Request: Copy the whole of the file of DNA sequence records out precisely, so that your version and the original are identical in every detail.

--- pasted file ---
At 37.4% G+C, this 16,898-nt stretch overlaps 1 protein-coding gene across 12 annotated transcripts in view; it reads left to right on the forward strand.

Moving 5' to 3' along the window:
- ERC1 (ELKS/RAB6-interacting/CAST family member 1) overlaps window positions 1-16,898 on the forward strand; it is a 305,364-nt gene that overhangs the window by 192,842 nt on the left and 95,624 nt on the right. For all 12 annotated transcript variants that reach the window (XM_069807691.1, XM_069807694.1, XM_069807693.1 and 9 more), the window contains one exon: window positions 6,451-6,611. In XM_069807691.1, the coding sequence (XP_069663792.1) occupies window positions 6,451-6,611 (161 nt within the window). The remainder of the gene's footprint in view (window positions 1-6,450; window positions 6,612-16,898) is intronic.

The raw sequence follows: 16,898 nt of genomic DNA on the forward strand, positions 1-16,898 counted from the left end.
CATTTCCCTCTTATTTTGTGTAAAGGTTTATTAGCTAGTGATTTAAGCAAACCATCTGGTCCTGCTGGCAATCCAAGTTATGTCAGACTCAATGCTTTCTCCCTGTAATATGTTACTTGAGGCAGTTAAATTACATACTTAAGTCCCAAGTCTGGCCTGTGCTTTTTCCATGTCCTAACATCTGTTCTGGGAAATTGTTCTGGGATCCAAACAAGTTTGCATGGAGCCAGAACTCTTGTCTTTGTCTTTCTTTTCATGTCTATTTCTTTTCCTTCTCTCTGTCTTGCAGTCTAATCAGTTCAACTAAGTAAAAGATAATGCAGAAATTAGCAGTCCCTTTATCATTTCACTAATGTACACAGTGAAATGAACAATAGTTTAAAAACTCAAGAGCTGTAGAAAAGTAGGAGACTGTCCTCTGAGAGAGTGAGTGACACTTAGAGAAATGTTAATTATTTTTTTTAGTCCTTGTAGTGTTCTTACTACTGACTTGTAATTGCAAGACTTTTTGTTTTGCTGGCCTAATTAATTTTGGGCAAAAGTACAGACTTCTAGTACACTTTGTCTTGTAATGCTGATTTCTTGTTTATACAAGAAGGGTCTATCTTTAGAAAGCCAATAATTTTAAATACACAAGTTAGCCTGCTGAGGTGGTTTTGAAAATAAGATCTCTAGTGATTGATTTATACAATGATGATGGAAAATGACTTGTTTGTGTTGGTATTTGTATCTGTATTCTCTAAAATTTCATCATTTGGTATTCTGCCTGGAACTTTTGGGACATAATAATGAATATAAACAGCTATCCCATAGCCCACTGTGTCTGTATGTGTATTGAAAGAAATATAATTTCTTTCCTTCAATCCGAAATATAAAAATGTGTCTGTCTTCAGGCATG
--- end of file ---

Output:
At 37.4% G+C, this 16,898-nt stretch overlaps 1 protein-coding gene across 12 annotated transcripts in view; it reads left to right on the forward strand.

Moving 5' to 3' along the window:
- ERC1 (ELKS/RAB6-interacting/CAST family member 1) overlaps window positions 1-16,898 on the forward strand; it is a 305,364-nt gene that overhangs the window by 192,842 nt on the left and 95,624 nt on the right. For all 12 annotated transcript variants that reach the window (XM_069807691.1, XM_069807694.1, XM_069807693.1 and 9 more), the window contains one exon: window positions 6,451-6,611. In XM_069807691.1, the coding sequence (XP_069663792.1) occupies window positions 6,451-6,611 (161 nt within the window). The remainder of the gene's footprint in view (window positions 1-6,450; window positions 6,612-16,898) is intronic.

The raw sequence follows: 16,898 nt of genomic DNA on the forward strand, positions 1-16,898 counted from the left end.
CATTTCCCTCTTATTTTGTGTAAAGGTTTATTAGCTAGTGATTTAAGCAAACCATCTGGTCCTGCTGGCAATCCAAGTTATGTCAGACTCAATGCTTTCTCCCTGTAATATGTTACTTGAGGCAGTTAAATTACATACTTAAGTCCCAAGTCTGGCCTGTGCTTTTTCCATGTCCTAACATCTGTTCTGGGAAATTGTTCTGGGATCCAAACAAGTTTGCATGGAGCCAGAACTCTTGTCTTTGTCTTTCTTTTCATGTCTATTTCTTTTCCTTCTCTCTGTCTTGCAGTCTAATCAGTTCAACTAAGTAAAAGATAATGCAGAAATTAGCAGTCCCTTTATCATTTCACTAATGTACACAGTGAAATGAACAATAGTTTAAAAACTCAAGAGCTGTAGAAAAGTAGGAGACTGTCCTCTGAGAGAGTGAGTGACACTTAGAGAAATGTTAATTATTTTTTTTAGTCCTTGTAGTGTTCTTACTACTGACTTGTAATTGCAAGACTTTTTGTTTTGCTGGCCTAATTAATTTTGGGCAAAAGTACAGACTTCTAGTACACTTTGTCTTGTAATGCTGATTTCTTGTTTATACAAGAAGGGTCTATCTTTAGAAAGCCAATAATTTTAAATACACAAGTTAGCCTGCTGAGGTGGTTTTGAAAATAAGATCTCTAGTGATTGATTTATACAATGATGATGGAAAATGACTTGTTTGTGTTGGTATTTGTATCTGTATTCTCTAAAATTTCATCATTTGGTATTCTGCCTGGAACTTTTGGGACATAATAATGAATATAAACAGCTATCCCATAGCCCACTGTGTCTGTATGTGTATTGAAAGAAATATAATTTCTTTCCTTCAATCCGAAATATAAAAATGTGTCTGTCTTCAGGCATG